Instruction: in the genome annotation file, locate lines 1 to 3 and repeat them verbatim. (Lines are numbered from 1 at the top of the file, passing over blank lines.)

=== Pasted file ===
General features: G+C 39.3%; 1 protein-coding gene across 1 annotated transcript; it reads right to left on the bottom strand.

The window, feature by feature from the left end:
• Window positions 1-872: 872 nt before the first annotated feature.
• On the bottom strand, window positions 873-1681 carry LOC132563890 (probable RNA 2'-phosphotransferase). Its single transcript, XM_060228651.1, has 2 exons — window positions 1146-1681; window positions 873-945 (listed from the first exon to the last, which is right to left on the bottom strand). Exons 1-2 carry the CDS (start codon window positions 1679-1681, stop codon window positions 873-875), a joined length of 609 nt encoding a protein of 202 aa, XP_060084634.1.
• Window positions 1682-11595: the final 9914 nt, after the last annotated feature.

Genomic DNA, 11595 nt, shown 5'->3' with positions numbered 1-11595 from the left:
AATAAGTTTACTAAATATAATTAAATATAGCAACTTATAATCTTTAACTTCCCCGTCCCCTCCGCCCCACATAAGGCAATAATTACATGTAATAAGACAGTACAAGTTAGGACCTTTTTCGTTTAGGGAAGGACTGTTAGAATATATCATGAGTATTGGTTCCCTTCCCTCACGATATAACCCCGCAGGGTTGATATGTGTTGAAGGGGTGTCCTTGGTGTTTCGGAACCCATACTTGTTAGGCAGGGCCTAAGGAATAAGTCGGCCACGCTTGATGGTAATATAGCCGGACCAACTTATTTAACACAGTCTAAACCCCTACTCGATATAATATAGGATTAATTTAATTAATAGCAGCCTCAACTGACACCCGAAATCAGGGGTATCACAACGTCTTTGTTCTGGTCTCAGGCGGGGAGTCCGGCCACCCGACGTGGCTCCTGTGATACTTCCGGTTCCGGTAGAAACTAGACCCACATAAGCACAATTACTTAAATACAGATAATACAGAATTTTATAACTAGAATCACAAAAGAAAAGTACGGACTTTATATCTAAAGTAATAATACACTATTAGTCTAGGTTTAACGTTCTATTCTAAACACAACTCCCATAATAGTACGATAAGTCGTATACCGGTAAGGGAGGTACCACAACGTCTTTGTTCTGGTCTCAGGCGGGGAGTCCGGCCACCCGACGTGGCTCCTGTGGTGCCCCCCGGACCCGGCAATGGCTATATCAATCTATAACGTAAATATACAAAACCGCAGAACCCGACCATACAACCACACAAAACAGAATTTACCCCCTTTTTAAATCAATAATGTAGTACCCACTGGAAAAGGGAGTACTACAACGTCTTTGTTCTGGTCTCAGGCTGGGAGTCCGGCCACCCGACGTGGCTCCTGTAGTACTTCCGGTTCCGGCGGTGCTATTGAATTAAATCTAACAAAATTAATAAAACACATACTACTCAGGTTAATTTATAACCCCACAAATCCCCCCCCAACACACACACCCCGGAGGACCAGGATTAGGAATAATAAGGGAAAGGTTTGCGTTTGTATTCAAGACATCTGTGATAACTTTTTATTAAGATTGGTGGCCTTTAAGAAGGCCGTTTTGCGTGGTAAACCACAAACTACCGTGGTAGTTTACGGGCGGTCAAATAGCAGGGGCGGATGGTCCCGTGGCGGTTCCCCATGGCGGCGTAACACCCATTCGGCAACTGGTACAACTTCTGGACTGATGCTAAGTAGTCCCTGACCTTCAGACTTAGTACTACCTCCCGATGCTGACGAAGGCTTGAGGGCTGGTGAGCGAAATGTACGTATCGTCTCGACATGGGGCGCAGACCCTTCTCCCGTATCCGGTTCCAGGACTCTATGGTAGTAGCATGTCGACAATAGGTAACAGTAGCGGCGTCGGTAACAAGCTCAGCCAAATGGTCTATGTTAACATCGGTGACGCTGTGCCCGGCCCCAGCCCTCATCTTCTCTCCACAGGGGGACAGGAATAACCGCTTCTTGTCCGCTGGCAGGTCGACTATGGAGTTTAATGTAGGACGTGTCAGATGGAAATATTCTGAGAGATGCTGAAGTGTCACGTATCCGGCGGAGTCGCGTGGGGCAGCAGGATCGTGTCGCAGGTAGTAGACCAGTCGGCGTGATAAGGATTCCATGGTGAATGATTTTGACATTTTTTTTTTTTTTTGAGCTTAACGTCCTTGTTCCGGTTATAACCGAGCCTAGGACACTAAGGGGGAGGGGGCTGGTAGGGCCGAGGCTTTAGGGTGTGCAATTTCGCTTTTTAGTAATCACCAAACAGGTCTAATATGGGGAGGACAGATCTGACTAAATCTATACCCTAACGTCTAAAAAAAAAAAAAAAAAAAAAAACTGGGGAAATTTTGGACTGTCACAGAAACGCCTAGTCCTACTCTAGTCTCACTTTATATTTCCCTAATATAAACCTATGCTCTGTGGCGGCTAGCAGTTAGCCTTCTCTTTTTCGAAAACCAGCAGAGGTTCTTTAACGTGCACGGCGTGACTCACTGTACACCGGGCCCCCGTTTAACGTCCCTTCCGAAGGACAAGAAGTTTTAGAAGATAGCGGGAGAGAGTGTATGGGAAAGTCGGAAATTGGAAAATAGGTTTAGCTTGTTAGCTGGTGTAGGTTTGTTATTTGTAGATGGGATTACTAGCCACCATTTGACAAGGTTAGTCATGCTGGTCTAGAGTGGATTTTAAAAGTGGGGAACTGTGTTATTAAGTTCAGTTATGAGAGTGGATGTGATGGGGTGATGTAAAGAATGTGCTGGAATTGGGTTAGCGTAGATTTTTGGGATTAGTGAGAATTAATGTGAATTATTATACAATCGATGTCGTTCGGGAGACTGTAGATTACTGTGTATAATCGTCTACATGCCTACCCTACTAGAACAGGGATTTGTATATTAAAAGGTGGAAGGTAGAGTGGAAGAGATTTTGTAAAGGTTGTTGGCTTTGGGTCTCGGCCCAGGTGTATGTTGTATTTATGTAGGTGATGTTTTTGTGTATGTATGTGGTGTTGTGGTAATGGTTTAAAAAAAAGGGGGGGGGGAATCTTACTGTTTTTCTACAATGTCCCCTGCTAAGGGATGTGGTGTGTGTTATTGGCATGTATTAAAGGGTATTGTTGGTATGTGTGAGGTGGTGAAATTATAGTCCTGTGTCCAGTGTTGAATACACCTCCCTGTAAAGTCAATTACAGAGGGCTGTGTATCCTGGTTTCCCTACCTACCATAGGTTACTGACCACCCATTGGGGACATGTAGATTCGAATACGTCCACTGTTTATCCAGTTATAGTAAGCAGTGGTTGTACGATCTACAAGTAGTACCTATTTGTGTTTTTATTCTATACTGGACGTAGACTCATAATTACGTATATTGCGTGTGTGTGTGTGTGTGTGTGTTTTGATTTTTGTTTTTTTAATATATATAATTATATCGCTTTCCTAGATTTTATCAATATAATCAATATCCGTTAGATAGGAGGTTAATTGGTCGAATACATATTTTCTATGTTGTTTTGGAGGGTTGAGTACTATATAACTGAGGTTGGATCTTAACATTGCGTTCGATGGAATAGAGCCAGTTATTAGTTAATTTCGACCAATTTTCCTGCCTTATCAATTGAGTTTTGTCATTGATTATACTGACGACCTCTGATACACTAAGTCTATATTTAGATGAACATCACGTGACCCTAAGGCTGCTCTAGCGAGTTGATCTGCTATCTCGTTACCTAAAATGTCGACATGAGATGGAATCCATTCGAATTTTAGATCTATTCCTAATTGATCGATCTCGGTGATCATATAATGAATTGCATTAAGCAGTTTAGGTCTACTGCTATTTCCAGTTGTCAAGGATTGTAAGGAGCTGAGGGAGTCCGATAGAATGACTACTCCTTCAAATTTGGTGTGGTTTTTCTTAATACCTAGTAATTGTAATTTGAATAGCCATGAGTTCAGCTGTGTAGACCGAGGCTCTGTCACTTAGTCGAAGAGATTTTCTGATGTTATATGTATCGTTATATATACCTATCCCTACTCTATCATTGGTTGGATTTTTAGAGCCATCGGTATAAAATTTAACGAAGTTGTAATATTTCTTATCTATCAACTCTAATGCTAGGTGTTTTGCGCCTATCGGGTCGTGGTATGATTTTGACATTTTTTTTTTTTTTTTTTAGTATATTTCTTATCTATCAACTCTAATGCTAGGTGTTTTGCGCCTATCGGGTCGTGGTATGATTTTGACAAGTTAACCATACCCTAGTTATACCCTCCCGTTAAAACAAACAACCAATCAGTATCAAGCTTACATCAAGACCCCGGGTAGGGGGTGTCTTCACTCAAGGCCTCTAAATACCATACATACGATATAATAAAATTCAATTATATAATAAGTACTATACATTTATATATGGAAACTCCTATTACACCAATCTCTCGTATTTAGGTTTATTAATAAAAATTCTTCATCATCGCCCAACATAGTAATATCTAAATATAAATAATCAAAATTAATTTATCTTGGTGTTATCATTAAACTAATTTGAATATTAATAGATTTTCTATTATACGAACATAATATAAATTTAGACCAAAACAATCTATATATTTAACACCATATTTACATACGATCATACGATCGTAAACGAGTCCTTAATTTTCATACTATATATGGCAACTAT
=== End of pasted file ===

General features: G+C 39.3%; 1 protein-coding gene across 1 annotated transcript; it reads right to left on the bottom strand.

The window, feature by feature from the left end:
• Window positions 1-872: 872 nt before the first annotated feature.